While stress-testing LVM on one of our Debian servers, I came across this issue where memory would fill up a lot to the point where it would run the server out of memory, but no process would claim the memory. See http://i.imgur.com/cLn5ZHS.png, and see https://serverfault.com/a/449102/125894 for an explanation on the colors used in htop.

Why is this happening?
And is there any way to see what process is using the memory?
Htop is configured not to hide any processes, so what is it that htop is missing?

In this particular case, I can fairly certainly say that it is caused, directly or indirectly, by lvmcreate, lvmremove or dmsetup, as I was stress-testing that. Do note that this question is not about solving the LVM problem, but about why the memory isn't claimed by any process. Stopping all LVM commands does bring the memory back down to <600MB.

Output of free -m:

             total       used       free     shared    buffers     cached
Mem:         32153      31958        194          0         52       3830
-/+ buffers/cache:      28075       4077
Swap:          975          0        975

Output of top, on pastebin due to the length of it: http://pastebin.com/WchrpF7W

  • I'd be interested by a free -m and a regular top. Jul 3, 2013 at 15:53
  • @user2299634 I have reproduced the situation and added the output of free -m and top, as requested.
    – SharkWipf
    Jul 4, 2013 at 13:35
  • What is the output from /proc/meminfo ? Jul 4, 2013 at 14:27
  • What tool are you using to do your stress test ? Do you have customs sysctl relative to memory management, buffers, storage ? Anything like bcache ou dm-cache ? Jul 5, 2013 at 16:19
  • I do not have access to the server for 2 weeks, so I cannot reproduce anything for a while. Nothing special in sysctl afaik, will doublecheck when I have access. The "stress test" is basically a bash loop creating/deleting snapshots, while a dd if=/dev/urandom is constantly changing the lv that's being snapshotted. The dd+snapshot is what makes the RAM fill up, which makes sense, but it not showing does not make sense.
    – SharkWipf
    Jul 5, 2013 at 20:08

3 Answers 3


Since you seem to be running I/O related tests (you didn't explain with details what you did with the LVM volumes), is there any chance that the behavior you noticed is related to the natural OS page cache?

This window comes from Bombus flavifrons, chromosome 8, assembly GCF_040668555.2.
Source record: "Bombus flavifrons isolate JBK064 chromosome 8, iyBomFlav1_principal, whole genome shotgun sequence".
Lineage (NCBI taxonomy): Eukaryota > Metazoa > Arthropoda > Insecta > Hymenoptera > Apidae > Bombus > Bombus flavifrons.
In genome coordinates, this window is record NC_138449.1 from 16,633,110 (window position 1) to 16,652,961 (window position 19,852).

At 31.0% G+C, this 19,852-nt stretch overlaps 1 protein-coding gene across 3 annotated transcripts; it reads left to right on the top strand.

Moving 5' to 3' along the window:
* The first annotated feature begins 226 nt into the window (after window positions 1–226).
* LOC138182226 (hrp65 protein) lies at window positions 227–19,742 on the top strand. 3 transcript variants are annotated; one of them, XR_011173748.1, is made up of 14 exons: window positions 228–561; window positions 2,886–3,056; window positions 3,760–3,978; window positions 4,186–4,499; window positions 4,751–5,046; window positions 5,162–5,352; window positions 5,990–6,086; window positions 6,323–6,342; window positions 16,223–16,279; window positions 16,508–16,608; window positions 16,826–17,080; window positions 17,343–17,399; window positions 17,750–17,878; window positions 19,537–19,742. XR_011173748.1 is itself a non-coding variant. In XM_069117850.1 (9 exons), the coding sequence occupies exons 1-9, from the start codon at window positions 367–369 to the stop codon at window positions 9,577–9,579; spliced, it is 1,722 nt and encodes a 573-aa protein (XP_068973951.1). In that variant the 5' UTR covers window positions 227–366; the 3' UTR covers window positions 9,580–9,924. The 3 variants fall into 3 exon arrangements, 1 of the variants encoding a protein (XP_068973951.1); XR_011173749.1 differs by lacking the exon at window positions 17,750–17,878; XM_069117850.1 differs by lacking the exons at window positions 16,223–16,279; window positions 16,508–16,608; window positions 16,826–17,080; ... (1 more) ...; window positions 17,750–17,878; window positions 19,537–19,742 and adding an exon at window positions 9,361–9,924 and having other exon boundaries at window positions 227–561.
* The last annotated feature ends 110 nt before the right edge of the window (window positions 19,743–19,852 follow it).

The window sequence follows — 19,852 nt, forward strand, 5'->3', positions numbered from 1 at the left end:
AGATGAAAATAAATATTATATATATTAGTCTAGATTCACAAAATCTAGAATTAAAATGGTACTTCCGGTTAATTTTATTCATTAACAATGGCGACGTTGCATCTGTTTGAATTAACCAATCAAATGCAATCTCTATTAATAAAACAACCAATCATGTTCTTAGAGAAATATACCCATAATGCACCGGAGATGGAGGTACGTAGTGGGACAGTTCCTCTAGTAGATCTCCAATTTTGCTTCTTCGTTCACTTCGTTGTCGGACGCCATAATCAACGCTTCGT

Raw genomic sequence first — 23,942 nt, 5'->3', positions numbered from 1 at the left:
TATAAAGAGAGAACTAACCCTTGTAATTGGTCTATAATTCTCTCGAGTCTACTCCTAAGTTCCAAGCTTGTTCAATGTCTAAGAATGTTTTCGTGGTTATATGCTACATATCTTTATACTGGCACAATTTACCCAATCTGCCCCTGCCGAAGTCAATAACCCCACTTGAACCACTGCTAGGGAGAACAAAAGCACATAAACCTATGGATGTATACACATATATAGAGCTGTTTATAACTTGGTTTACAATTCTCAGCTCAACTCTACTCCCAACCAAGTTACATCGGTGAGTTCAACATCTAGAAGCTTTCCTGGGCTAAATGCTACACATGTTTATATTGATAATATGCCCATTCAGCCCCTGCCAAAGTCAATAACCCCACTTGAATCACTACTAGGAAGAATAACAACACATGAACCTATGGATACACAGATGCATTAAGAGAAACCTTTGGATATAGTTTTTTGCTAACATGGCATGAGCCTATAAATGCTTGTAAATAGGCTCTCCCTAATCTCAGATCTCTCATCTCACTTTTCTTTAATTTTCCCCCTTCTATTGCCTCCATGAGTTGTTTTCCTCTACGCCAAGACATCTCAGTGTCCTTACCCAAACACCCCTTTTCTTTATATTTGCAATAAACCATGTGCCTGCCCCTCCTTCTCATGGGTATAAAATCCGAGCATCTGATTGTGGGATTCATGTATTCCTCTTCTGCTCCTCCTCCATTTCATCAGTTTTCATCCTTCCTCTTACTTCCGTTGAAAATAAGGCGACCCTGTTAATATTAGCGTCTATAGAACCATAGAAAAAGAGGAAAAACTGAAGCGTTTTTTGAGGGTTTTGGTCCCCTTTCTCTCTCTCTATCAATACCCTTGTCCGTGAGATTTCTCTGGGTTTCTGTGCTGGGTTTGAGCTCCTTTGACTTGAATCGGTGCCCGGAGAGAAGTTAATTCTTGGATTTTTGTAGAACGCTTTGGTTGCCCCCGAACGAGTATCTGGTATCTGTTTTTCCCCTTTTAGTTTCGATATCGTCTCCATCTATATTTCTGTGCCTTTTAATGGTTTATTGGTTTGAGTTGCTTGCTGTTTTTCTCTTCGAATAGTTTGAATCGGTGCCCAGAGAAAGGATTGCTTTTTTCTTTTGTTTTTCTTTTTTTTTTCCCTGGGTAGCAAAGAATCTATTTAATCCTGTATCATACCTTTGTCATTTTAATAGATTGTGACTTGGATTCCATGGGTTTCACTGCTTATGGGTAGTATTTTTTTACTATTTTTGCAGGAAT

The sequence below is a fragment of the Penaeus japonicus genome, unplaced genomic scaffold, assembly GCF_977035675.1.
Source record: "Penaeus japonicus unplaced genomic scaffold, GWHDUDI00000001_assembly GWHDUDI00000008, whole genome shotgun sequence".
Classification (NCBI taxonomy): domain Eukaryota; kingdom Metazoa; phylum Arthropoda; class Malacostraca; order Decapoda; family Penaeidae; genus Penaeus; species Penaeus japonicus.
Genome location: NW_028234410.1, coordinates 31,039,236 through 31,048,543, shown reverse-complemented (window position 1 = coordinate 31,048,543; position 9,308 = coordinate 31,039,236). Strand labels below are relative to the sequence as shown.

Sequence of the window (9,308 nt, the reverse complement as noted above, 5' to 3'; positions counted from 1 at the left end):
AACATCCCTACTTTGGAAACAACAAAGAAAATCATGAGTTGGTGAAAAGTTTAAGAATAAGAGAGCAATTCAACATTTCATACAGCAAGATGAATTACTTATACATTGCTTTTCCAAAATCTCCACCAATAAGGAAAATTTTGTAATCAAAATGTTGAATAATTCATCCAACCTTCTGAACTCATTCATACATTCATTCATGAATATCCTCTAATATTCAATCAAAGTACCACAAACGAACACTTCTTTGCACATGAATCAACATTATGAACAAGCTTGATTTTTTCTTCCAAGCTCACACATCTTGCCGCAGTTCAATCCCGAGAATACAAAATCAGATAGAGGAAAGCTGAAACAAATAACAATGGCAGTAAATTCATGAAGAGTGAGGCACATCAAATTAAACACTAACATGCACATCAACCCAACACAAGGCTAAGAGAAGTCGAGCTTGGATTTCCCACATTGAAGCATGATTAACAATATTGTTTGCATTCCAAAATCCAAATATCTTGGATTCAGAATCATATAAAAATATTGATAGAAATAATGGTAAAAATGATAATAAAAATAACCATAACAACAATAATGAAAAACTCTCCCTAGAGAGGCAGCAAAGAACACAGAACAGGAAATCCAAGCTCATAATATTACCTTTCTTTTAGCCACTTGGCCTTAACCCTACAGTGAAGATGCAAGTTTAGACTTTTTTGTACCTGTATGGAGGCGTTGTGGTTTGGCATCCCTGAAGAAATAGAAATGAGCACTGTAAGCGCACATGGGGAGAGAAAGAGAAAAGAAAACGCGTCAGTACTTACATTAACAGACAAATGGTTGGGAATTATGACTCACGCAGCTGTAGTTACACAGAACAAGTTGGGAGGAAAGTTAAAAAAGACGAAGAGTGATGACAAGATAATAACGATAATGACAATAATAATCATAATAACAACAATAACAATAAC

I'm thinking about the Linux standard behavior of using (sometimes almost all) available memory (that is, memory that is not reserved by applications) to cache disk regions that were recently accessed, in order to speed up IOs.

Of course, active applications have priority over this cache, so in case a process needs more ram, the cache is dynamically shrinked.

There is a lot of documentation about Linux page cache on the web, here is one.

  • That was my first thought as well, but no, I am certain it is not. As you said, cache is automatically shinked when memory is needed. In this case, the server effectively runs out of memory. Besides, page cache shows as orange in htop. Thanks for your answer though.
    – SharkWipf
    Jul 3, 2013 at 13:57

I have the same problem, but I checked the kernel parameters located under /proc/sys/vm/ : overcommit_memory = Default 0 overcommit_ratio = Default 50 max_map_count = Default 65530

And in my case the parameter, root of my problems nr_hugepages, i haved the custom value, but change it for default

nr_hugepages = 0

For more information see https://access.redhat.com/documentation/en-us/red_hat_enterprise_linux/6/html/performance_tuning_guide/s-memory-captun

Sorry for my english :(

  • You are a lifesaver Jeant! Hugepages were an issue also for me.
    – charlie_pl
    May 18, 2020 at 9:23

For me it seemed to be the page cache not clearing itself.

sync; echo 1 | sudo tee /proc/sys/vm/drop_caches

Gave me 30gB back after a few seconds.

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